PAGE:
Seriously-ill boy left in hospital after repairs to council house
A seriously-ill boy was left stuck in hospital as repairs had to be carried out on his home before doctors would allow him to return.
Lee Stokes has severe epilepsy and suffers from 50 seizures a day without his medication.
He had a stroke aged two, is fed with a tube and needs an oxygen tank to survive.
Doctors told the family that the youngster wouldn't live past infancy, but he has since defied the odds and is still fighting today at seven-years-old.
Bilston-born Lee was taken into New Cross Hospital with respiratory problems, but his family said doctors wouldn't let him return to his council-rented home in Newman Place, Bilston.
An extension was built on the home four years ago to accommodate Lee and his special bed that keeps him upright, his oxygen tank, and hoist that helps him move from his bed to his wheelchair.
In 2017, two years after the extension was built, the family say they found water dripping from the ceiling, condensation on the windows and mould on the walls.
Lee's grandmother Jane Challoner said: "They did fix the hole, but Lee had to live in the front room during this, and we've had nothing but problems since."
The youngster, and his mother Michelle McDonnell, have since been relocated to Bradley with Michelle's parents, while they wait for further work to be done to their Bilston home.
The family still have worries about condensation, which they say makes Lee's condition worse.
Jane added: "He was discharged by doctors but the doctors wouldn't let him leave because the house isn't suitable - he was only allowed to leave this Tuesday.
"We had to fight to get them to release him to the home in Bradley, the nurses even visited the house to check it was suitable.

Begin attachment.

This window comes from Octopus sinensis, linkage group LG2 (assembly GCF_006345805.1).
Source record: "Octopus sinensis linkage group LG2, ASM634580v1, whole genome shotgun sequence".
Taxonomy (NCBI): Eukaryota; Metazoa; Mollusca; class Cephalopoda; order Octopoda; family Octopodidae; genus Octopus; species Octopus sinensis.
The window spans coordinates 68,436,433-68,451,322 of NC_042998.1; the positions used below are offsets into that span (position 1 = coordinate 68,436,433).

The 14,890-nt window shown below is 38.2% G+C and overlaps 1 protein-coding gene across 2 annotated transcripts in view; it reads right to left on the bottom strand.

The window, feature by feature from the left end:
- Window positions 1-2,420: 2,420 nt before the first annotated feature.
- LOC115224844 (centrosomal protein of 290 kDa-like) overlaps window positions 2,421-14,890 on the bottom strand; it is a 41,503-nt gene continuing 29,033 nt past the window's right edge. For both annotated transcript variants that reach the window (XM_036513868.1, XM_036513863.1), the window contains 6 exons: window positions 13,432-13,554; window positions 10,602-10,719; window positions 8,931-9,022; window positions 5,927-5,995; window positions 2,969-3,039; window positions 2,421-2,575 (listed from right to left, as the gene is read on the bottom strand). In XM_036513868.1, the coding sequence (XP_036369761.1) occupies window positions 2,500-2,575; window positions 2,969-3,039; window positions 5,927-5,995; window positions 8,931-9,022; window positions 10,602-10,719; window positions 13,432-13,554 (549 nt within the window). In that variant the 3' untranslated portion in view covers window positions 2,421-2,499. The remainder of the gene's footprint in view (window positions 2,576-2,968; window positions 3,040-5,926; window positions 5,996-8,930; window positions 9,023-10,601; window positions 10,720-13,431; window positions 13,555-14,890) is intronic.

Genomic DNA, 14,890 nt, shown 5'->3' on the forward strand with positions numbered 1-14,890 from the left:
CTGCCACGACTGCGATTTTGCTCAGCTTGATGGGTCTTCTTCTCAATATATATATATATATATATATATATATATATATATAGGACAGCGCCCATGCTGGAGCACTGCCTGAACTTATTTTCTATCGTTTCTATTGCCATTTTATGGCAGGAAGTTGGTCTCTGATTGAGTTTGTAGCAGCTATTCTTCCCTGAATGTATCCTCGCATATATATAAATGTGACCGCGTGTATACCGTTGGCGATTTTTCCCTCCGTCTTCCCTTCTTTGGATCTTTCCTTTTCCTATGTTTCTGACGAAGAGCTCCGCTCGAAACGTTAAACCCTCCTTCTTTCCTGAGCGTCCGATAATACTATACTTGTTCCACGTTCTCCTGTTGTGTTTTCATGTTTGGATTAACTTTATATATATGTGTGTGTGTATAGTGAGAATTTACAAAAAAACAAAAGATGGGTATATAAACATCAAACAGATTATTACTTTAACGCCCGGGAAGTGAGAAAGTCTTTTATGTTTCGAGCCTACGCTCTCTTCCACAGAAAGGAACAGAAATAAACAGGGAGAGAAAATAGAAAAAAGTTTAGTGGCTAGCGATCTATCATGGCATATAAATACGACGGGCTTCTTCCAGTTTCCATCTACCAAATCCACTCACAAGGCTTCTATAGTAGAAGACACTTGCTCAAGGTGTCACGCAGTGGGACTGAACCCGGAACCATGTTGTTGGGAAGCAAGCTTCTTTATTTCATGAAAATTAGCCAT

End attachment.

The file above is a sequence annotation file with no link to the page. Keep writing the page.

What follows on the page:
"It's been four years of hell, we're banging our heads against a brick wall."
Wolverhampton Homes, which manages homes owned by Wolverhampton Council, has confirmed it is working with the family to rectify the issues.
Shaun Aldis, chief executive of Wolverhampton Homes said: “We are aware of the issues being experienced by the family and appreciate that this is an extremely difficult time for them.
"We have been in close talks with them over the past several days and are supporting them through the situation.
"In 2017, we were made aware of some roofing and drainage issues and employed specialist contractors to remedy the problems.
"Up until Monday April 8 2019, no further problems had been reported to Wolverhampton Homes in relation to the roof or the drainage.
"However, since being made aware last week of an ongoing issue, we have addressed this matter with our drainage contractor who is now scheduled to complete additional work this week.
"We will remain in regular contact with the family over the course of the work to ensure that the work is undertaken to a satisfactory standard.
"We are sorry for the inconvenience of the additional work and thank the family for bringing the matter to our attention this week.”
Officials at New Cross Hospital declined to comment due to patient confidentiality.
Sorry, we are not accepting comments on this article.